War of the Rebellion: Serial 055 Page 0649 Chapter XLIII. THE CHATTANOOGA-RINGGOLD CAMPAIGN.

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Numbers 213.

Report of Colonel Francis C. Deimling, Tenth Missouri Infantry.

HDQRS. TENTH REGIMENT MISSOURI INFANTRY, Camp near Chattanooga, Tennessee, November 29, 1863.

SIR: I have the honor to report the part taken by my regiment in the recent movement of the Fifteenth Army Corps in an engagement at Missionary Ridge.

At 12.30 of the morning of the 24th instant, in pursuance of orders from division headquarters, the Tenth Regiment Missouri Infantry, as a part of the Second Brigade, Third Division, Fifteenth Army Corps, moved from the present camp to the Tennessee River, near the mouth of West Chickamauga Creek. About 4.30 a. m. the regiment commenced crossing the river in pontoon-boats, and finished about dawn, and took position in line in rear of the other regiments of the brigade on the river bottom. About 7 a. m., by order of Colonel G. B. Raum, commanding brigade, I moved the regiment by the right flank to the right, and formed along the line of rifle-pits, facing down the river, and commenced deploying three companies as skirmishers to the front of said position. Before this movement was completed it was countermanded by same authority, and the regiment was marched by the left flank and formed in front of the brigade it being ployed into column of regiments, and held as reserve to the First Brigade deployed in rear of a line of rifle-pits facing toward the Missionary Ridge).

At noon the regiment, in common with the other regiments of the division, was ployed into close column by division, and marched to the front toward Missionary Ridge. On arriving at the crossing of the railroad, and at the foot of the ridge, it marched by the left flank and took position in line of battle in rear of the Third Brigade. About sundown the regiment (and brigade) was ordered down the ridge and took position in a piece of woods on the left of the road to the river, and about half a mile from the foot of the ridge, where it bivouacked for the night.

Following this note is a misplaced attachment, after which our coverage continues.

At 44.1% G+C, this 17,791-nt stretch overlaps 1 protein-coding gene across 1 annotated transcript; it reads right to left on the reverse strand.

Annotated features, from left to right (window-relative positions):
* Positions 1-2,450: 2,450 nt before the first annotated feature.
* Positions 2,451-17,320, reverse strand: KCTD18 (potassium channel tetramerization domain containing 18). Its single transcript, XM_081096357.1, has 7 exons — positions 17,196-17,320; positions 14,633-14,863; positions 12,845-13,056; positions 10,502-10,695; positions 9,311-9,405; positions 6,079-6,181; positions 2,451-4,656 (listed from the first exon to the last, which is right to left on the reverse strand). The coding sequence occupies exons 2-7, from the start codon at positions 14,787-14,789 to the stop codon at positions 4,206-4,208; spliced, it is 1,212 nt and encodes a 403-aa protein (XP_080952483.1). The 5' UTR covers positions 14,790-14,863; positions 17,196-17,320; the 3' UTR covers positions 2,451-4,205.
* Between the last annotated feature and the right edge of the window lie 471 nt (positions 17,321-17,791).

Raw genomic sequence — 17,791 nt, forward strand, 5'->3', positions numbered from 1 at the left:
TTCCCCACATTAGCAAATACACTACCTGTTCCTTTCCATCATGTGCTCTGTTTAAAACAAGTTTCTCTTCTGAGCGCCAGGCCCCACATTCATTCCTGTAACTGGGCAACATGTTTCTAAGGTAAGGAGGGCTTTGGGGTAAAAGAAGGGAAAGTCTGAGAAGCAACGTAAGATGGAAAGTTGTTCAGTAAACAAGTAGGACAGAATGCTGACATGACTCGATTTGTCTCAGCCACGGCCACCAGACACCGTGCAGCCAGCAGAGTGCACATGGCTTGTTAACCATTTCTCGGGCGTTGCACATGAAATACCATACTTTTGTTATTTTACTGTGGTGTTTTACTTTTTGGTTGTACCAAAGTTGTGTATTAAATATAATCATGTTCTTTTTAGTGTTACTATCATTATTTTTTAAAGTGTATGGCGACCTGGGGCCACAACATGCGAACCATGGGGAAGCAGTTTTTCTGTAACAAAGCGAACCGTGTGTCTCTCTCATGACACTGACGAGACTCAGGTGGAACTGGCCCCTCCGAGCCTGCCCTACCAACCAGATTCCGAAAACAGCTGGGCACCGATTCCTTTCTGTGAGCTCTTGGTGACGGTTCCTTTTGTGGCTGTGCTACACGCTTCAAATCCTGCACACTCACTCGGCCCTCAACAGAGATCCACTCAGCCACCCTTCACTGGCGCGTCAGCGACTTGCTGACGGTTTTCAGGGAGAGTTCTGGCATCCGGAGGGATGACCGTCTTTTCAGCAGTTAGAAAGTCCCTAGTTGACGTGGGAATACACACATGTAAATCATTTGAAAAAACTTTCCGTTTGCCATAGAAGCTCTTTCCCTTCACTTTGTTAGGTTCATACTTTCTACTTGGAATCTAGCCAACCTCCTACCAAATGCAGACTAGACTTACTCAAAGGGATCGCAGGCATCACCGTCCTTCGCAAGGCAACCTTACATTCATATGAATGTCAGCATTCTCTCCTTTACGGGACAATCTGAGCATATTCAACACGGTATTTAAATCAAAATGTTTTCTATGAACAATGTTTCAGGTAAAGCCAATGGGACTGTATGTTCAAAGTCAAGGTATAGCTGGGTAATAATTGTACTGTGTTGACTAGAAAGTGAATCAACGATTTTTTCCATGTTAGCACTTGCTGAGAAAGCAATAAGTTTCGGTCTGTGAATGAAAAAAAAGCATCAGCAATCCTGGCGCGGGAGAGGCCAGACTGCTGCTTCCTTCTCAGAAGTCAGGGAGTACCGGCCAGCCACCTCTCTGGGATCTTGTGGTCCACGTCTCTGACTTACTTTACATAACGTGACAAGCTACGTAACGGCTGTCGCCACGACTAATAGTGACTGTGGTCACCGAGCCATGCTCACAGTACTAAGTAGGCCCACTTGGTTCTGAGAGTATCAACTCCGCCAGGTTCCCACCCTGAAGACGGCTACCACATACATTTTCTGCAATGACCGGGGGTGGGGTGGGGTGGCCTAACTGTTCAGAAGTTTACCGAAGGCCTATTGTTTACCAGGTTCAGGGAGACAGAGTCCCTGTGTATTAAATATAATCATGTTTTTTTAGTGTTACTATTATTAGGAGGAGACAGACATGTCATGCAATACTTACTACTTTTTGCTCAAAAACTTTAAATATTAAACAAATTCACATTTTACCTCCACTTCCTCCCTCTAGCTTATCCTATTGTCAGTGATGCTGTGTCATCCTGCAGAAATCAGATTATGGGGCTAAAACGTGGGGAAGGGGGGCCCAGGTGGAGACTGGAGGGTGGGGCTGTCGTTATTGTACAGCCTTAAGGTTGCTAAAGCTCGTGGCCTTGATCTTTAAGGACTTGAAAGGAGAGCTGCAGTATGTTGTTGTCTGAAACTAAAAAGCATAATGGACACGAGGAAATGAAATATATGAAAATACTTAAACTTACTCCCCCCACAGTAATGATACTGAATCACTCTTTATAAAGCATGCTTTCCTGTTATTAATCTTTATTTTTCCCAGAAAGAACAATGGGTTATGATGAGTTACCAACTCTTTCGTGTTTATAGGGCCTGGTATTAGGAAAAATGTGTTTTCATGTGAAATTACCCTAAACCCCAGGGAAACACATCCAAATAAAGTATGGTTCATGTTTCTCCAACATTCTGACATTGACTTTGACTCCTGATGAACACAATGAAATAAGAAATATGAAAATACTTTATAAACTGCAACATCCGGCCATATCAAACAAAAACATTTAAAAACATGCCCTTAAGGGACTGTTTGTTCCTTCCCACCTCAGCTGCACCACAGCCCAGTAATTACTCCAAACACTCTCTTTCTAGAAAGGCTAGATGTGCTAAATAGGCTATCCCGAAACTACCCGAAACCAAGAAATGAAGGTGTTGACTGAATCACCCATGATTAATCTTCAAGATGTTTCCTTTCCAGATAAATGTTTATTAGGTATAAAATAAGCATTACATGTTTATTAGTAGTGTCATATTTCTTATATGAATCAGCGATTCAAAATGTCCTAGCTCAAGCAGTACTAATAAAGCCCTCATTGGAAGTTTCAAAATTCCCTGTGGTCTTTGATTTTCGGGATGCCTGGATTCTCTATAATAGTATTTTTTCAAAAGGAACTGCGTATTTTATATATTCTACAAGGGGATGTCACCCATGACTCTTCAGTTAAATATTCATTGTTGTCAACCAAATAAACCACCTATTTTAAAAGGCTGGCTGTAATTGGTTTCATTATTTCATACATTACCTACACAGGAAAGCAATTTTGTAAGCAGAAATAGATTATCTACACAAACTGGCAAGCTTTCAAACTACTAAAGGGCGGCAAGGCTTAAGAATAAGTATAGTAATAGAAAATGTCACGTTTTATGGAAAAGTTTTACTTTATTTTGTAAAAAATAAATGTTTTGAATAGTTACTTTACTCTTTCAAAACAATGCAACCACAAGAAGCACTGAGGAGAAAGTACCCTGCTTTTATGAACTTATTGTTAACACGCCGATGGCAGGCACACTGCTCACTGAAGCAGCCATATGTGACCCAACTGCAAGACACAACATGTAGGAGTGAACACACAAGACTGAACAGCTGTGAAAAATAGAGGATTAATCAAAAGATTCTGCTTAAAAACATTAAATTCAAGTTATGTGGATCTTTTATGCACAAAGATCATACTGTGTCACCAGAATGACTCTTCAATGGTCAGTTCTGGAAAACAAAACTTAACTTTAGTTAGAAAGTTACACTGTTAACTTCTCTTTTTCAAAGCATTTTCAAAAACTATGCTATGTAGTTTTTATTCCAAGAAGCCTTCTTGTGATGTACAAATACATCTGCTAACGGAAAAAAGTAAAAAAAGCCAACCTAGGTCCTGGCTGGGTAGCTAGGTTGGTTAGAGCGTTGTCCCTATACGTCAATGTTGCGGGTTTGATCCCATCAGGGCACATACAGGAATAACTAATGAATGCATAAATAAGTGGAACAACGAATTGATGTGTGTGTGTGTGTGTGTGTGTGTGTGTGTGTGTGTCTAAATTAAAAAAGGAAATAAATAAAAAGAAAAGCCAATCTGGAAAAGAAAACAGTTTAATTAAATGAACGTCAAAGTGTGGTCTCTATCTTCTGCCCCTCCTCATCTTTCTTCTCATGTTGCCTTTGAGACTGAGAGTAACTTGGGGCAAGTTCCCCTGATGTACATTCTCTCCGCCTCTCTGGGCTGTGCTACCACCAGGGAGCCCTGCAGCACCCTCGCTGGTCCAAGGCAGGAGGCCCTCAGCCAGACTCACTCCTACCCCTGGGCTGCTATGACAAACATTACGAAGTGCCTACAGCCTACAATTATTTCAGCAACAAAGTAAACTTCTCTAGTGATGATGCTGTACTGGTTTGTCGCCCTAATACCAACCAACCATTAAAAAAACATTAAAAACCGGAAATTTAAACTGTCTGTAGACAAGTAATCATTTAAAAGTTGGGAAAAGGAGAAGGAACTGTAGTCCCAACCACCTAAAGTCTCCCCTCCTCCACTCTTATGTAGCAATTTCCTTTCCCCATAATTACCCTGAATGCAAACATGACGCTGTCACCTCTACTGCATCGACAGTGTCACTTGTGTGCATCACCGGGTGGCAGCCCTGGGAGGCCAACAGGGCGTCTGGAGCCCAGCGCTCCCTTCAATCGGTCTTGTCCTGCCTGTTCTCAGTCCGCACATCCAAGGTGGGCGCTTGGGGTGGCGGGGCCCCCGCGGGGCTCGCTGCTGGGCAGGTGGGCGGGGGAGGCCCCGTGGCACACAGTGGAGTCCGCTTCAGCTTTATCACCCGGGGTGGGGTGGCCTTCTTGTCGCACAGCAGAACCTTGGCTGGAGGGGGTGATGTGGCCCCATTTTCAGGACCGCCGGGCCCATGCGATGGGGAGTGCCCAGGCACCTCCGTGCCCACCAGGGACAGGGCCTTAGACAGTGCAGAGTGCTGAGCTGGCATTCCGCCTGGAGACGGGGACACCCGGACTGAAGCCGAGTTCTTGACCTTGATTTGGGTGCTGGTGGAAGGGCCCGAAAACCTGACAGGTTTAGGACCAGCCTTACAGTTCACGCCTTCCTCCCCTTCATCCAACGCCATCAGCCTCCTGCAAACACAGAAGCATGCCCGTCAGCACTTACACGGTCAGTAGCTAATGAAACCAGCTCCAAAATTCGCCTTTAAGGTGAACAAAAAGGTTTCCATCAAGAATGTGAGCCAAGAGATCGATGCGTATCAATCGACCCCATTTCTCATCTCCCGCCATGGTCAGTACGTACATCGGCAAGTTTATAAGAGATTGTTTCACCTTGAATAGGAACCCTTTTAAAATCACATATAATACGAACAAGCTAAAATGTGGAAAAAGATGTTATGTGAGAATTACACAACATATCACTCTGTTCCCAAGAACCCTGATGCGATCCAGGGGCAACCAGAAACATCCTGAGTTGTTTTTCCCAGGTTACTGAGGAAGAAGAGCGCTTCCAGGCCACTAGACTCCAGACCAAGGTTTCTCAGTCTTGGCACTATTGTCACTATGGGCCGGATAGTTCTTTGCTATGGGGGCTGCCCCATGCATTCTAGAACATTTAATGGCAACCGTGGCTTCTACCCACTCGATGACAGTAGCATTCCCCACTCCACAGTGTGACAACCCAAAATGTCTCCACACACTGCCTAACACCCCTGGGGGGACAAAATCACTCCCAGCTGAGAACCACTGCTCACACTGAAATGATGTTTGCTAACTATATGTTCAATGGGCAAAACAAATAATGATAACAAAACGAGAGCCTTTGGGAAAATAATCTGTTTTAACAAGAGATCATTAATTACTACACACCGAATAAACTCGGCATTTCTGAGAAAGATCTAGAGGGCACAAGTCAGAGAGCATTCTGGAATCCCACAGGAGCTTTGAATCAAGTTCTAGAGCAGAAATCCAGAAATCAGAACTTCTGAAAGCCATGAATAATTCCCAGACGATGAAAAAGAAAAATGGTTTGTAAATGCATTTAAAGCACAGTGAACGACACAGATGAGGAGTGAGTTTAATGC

Between 10 and 11 o'clock of the 25th instant, the regiment, by order of Colonel G. B. Raum, marched from the last-mentioned position and formed on the left of the brigade, in front of a line of earthworks, occupied by a part of the Fourth Division, Fifteenth Army Corps, at the foot of Missionary Ridge, and at right angles to the same, facing toward Chattanooga. About 1 p. m. the brigade was ployed into close column by division, in two lines, the Tenth Missouri Infantry being on the left of the second line, and in that formation advanced about 500 yards, when it was moved by the left flank around the rocky base of a ridge (under an extremely heavy fire of shell and spherical case-shot from a rebel battery on Tunnel Hill), and along a road near the foot of a hill parallel with and to the left of Tunnel Hill, it there being formed on the left of the Fifty-sixth Regiment Illinois Infantry, as a part of the reserve to the Third Brigade, where it was exposed to a heavy fire from the crest of the ridge. The Third Brigade, and the Seventeenth Iowa and Eightieth Ohio Regiments, of the Second Brigade (the last named regiments forming the first reserve line), being pressed by the enemy in heavy force, were compelled to retire down the hill upon the Tenth Missouri Infantry, which advanced across a fence and took position to cover their retreat and check the pursuing enemy. About this time I was